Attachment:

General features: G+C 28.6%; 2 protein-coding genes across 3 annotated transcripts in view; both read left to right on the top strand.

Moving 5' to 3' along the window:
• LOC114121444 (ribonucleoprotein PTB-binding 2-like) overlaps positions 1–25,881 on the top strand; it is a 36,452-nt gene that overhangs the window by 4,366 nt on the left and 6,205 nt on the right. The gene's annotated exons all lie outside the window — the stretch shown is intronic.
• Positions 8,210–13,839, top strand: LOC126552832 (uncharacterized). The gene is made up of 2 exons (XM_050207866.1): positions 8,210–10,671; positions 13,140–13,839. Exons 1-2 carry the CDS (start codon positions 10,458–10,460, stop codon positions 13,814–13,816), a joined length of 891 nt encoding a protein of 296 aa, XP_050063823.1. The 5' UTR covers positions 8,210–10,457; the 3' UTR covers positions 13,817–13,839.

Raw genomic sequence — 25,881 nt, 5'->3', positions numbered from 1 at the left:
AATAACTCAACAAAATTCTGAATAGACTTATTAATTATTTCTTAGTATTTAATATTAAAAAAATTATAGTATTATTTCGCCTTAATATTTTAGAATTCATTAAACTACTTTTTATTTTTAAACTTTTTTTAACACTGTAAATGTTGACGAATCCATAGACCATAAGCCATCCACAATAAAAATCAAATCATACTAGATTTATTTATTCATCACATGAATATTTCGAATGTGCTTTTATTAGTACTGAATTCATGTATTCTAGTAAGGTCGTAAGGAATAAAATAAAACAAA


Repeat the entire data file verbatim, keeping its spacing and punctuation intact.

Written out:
General features: G+C 28.6%; 2 protein-coding genes across 3 annotated transcripts in view; both read left to right on the top strand.

Moving 5' to 3' along the window:
• LOC114121444 (ribonucleoprotein PTB-binding 2-like) overlaps positions 1–25,881 on the top strand; it is a 36,452-nt gene that overhangs the window by 4,366 nt on the left and 6,205 nt on the right. The gene's annotated exons all lie outside the window — the stretch shown is intronic.
• Positions 8,210–13,839, top strand: LOC126552832 (uncharacterized). The gene is made up of 2 exons (XM_050207866.1): positions 8,210–10,671; positions 13,140–13,839. Exons 1-2 carry the CDS (start codon positions 10,458–10,460, stop codon positions 13,814–13,816), a joined length of 891 nt encoding a protein of 296 aa, XP_050063823.1. The 5' UTR covers positions 8,210–10,457; the 3' UTR covers positions 13,817–13,839.

Raw genomic sequence — 25,881 nt, 5'->3', positions numbered from 1 at the left:
AATAACTCAACAAAATTCTGAATAGACTTATTAATTATTTCTTAGTATTTAATATTAAAAAAATTATAGTATTATTTCGCCTTAATATTTTAGAATTCATTAAACTACTTTTTATTTTTAAACTTTTTTTAACACTGTAAATGTTGACGAATCCATAGACCATAAGCCATCCACAATAAAAATCAAATCATACTAGATTTATTTATTCATCACATGAATATTTCGAATGTGCTTTTATTAGTACTGAATTCATGTATTCTAGTAAGGTCGTAAGGAATAAAATAAAACAAA